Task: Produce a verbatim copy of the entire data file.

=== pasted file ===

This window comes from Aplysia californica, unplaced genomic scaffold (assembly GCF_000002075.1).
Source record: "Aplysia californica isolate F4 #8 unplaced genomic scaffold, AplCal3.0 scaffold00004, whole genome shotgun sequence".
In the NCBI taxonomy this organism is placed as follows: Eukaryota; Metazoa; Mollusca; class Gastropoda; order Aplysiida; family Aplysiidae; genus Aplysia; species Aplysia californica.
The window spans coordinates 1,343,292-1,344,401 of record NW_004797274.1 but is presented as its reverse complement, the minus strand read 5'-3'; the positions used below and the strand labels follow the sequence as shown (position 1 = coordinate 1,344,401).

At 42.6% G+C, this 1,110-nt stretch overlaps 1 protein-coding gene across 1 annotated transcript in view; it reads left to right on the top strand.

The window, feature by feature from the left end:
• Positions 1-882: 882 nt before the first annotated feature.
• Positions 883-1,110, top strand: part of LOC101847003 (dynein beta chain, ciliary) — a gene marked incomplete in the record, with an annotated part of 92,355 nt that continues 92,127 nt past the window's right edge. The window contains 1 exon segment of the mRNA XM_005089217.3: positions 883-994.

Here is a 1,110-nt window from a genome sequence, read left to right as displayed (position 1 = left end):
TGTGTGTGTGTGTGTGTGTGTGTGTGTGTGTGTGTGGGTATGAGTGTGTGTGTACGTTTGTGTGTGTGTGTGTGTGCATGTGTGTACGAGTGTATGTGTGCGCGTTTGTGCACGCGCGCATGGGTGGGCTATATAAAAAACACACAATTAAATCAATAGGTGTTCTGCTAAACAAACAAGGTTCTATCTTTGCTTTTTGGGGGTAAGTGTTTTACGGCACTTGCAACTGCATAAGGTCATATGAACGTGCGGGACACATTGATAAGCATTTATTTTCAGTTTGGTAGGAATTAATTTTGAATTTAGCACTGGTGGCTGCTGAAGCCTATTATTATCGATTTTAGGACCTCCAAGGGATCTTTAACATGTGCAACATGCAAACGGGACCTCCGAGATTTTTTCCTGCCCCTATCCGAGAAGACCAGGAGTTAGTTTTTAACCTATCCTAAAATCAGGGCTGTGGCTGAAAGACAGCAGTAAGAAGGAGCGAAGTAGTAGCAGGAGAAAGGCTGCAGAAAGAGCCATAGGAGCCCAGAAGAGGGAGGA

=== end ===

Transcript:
This window comes from Aplysia californica, unplaced genomic scaffold (assembly GCF_000002075.1).
Source record: "Aplysia californica isolate F4 #8 unplaced genomic scaffold, AplCal3.0 scaffold00004, whole genome shotgun sequence".
In the NCBI taxonomy this organism is placed as follows: Eukaryota; Metazoa; Mollusca; class Gastropoda; order Aplysiida; family Aplysiidae; genus Aplysia; species Aplysia californica.
The window spans coordinates 1,343,292-1,344,401 of record NW_004797274.1 but is presented as its reverse complement, the minus strand read 5'-3'; the positions used below and the strand labels follow the sequence as shown (position 1 = coordinate 1,344,401).

At 42.6% G+C, this 1,110-nt stretch overlaps 1 protein-coding gene across 1 annotated transcript in view; it reads left to right on the top strand.

The window, feature by feature from the left end:
• Positions 1-882: 882 nt before the first annotated feature.
• Positions 883-1,110, top strand: part of LOC101847003 (dynein beta chain, ciliary) — a gene marked incomplete in the record, with an annotated part of 92,355 nt that continues 92,127 nt past the window's right edge. The window contains 1 exon segment of the mRNA XM_005089217.3: positions 883-994.

Here is a 1,110-nt window from a genome sequence, read left to right as displayed (position 1 = left end):
TGTGTGTGTGTGTGTGTGTGTGTGTGTGTGTGTGTGGGTATGAGTGTGTGTGTACGTTTGTGTGTGTGTGTGTGTGCATGTGTGTACGAGTGTATGTGTGCGCGTTTGTGCACGCGCGCATGGGTGGGCTATATAAAAAACACACAATTAAATCAATAGGTGTTCTGCTAAACAAACAAGGTTCTATCTTTGCTTTTTGGGGGTAAGTGTTTTACGGCACTTGCAACTGCATAAGGTCATATGAACGTGCGGGACACATTGATAAGCATTTATTTTCAGTTTGGTAGGAATTAATTTTGAATTTAGCACTGGTGGCTGCTGAAGCCTATTATTATCGATTTTAGGACCTCCAAGGGATCTTTAACATGTGCAACATGCAAACGGGACCTCCGAGATTTTTTCCTGCCCCTATCCGAGAAGACCAGGAGTTAGTTTTTAACCTATCCTAAAATCAGGGCTGTGGCTGAAAGACAGCAGTAAGAAGGAGCGAAGTAGTAGCAGGAGAAAGGCTGCAGAAAGAGCCATAGGAGCCCAGAAGAGGGAGGA